How to Find a Person Anywhere in the World

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Start with the internet when trying to locate someone anywhere in the world. Government agencies, such as your local police department, are also able to assist in certain circumstances.

The internet and government agencies offer many resources to find someone anywhere in the world. There are a variety of reasons people search for others. Relatives may need to communicate vital information or check on the welfare of someone overseas. The person may be a long lost friend or relative. The person may also be a fugitive, a key witness, or a spouse that will be served papers. Searching for someone who could be anywhere, when done professionally, is known as skip tracing. Professionals can be called skip tracers, bounty hunters, or private investigators depending on the situation.

General Internet Search

Determine the reasons for locating the person. The reason for finding the person will dictate the measures and lengths taken to locate a person. If you have lost touch with someone, social media and the internet are good first steps. Search social networking sites. LinkedIn and Facebook have been used to connect old friends and colleagues. Use a search engine to look for a person. Typing in an old friend's name on your favorite search engine should bring up a list of any public website that includes an individual's whole or partial name.

Gathering information about the person can help to deduce whether the person would disappear to tropical beaches or mountain ranges.
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Gather as much information about the person as possible. Confirm their last known whereabouts. Speak with family and friends to verify when they last spoke with the individual. Visit the places the person used to go to understand the individual's likes and preferences. Review credit card and bank statements where reasonable or available. The information gathered will help to deduce places where the person is likely to gravitate.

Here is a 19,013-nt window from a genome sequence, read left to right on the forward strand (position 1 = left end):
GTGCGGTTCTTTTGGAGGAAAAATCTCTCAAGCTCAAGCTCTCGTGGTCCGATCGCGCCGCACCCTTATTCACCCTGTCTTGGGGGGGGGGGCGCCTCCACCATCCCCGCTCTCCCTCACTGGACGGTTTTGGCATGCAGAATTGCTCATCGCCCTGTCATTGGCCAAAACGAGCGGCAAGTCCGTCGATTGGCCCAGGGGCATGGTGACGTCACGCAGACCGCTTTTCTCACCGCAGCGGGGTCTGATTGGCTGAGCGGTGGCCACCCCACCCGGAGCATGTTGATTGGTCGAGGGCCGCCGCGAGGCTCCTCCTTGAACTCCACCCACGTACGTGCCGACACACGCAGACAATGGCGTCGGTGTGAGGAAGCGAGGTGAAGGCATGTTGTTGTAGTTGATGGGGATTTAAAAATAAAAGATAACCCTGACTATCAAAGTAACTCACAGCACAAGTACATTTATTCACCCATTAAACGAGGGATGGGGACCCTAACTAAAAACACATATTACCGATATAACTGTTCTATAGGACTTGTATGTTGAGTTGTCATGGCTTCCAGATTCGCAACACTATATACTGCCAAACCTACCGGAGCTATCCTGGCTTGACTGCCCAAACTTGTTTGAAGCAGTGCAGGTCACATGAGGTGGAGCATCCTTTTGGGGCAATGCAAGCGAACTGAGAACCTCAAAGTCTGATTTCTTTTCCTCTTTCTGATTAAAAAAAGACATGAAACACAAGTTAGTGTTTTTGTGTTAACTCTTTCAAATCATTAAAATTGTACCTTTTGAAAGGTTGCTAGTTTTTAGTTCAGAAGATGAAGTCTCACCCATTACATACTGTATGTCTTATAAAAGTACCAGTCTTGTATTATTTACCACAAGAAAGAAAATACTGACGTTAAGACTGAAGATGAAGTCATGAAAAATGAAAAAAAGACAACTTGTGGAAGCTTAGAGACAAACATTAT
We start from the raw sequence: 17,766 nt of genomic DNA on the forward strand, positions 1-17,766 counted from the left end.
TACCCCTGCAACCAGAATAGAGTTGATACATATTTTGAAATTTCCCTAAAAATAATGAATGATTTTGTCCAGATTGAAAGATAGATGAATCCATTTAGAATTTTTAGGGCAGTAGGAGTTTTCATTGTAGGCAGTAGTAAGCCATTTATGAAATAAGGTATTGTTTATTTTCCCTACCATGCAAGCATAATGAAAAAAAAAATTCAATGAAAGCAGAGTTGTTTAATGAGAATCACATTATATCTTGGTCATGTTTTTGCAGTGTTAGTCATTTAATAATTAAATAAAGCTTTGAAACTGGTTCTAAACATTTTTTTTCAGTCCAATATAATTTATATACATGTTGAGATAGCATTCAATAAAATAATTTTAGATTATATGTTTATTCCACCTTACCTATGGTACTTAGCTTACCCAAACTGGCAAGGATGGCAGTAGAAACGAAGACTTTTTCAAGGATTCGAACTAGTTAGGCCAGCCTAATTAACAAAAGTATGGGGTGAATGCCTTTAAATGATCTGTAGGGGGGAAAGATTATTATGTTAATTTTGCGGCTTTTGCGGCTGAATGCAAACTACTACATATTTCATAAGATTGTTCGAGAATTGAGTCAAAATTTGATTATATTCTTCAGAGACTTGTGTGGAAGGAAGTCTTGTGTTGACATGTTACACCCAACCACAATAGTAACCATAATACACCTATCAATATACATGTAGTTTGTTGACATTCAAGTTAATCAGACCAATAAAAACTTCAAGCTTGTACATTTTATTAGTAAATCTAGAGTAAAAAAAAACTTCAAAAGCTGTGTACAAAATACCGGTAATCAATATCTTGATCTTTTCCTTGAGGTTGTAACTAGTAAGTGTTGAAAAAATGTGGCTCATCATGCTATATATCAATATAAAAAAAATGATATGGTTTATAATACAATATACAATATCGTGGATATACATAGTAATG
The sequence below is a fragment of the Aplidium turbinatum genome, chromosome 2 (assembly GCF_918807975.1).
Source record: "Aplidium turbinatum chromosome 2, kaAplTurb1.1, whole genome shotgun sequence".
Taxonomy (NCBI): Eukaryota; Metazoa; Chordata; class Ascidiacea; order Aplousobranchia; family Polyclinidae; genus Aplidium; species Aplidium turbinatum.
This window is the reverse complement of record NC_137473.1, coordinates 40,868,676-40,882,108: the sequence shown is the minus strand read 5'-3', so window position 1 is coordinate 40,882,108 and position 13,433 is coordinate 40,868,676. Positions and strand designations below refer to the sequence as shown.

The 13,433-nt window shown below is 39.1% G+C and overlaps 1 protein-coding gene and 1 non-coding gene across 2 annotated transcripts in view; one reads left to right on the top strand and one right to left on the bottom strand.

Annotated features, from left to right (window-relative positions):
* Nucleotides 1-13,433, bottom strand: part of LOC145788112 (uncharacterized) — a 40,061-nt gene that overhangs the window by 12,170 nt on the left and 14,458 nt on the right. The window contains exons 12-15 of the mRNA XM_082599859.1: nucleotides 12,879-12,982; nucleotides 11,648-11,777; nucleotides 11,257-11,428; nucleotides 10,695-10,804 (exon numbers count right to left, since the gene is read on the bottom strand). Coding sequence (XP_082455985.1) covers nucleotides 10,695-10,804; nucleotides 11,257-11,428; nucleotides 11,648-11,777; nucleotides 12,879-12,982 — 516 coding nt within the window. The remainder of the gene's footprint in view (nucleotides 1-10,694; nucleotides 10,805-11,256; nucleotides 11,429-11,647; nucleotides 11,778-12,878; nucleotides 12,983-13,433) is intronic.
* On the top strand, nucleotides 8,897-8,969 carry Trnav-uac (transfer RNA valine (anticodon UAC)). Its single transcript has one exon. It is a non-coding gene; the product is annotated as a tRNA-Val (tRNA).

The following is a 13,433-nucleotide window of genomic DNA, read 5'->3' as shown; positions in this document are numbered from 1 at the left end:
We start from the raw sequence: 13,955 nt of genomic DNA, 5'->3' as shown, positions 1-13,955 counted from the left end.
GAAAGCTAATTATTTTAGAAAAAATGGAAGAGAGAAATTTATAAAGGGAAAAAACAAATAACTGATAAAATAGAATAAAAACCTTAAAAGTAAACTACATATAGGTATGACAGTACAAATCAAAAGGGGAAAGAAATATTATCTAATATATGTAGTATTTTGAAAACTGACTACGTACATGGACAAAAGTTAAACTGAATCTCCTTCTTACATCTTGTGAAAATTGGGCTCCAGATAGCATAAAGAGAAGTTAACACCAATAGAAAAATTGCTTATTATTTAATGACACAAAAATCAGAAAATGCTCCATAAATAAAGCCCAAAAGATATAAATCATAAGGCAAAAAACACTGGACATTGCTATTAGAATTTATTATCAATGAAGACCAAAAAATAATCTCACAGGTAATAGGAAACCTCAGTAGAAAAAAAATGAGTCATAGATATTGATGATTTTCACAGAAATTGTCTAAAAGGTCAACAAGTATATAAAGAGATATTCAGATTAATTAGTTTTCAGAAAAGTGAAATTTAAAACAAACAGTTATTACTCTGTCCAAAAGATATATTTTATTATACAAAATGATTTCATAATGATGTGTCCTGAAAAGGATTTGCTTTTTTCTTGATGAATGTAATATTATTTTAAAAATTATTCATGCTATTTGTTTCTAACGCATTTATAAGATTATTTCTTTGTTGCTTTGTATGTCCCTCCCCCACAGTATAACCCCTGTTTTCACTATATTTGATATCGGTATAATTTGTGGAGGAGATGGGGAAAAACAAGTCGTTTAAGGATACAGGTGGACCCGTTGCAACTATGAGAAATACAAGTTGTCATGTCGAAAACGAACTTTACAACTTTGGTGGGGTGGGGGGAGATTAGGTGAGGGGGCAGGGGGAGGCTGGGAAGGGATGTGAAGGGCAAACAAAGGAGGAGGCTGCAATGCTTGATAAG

Government Agencies

When an Internet search doesn't yield concrete results, consider using other resources such as the Department of State (DOS). The DOS requests that all Americans traveling abroad register with them so that they can be contacted in an emergency. Likewise, they will look for American citizens if they are suspected to be in danger.

Contact the Internal Revenue Service or Social Security Administration. These two agencies will kindly forward a letter to a U.S. citizen that may be avoiding you, but not them. The sender must be motivated by good intentions, such as to notify someone of the death of a relative. Keep in mind that these agencies won't give you the address of the person, but will forward the message to them. It's then on that persona to respond to your message.

Tracer Software

Acquire skip tracer software. Skip tracer software, the cost of which varies, is frequently used by investigators, process servers and debt collectors. Software such as Accurint, USNet, and Realtime Spy are a few examples of these programs. These programs are useful especially if the person is in hiding and doesn't want you to find them.

Local Police Department

Wherever you are located, you can file a Missing Persons report with your local law enforcement agency. There's generally no wait period for doing this: you can file as soon as the person goes missing. Where a child goes missing, dial 911 immediately. For non-urgent missing persons cases, you'll need to visit the local police department in person and fill out an ID of the missing person – name, age, physical identifiers and the circumstances surrounding her disappearance. Provide a photograph if you can.

Understand that a missing person is not a crime unless foul play is suspected. It's unlikely that the police will take any investigative action. However, since the person's details are now a matter of police record, he may be flagged if he ever has a run in with the law.

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About the Author

Kristin Jennifer began writing professionally in 2010, with her work appearing on eHow. She has five years of experience working as an immigration specialist in Houston and New York City. She holds a Bachelor of Arts in political science and a minor in economics from Barnard College.

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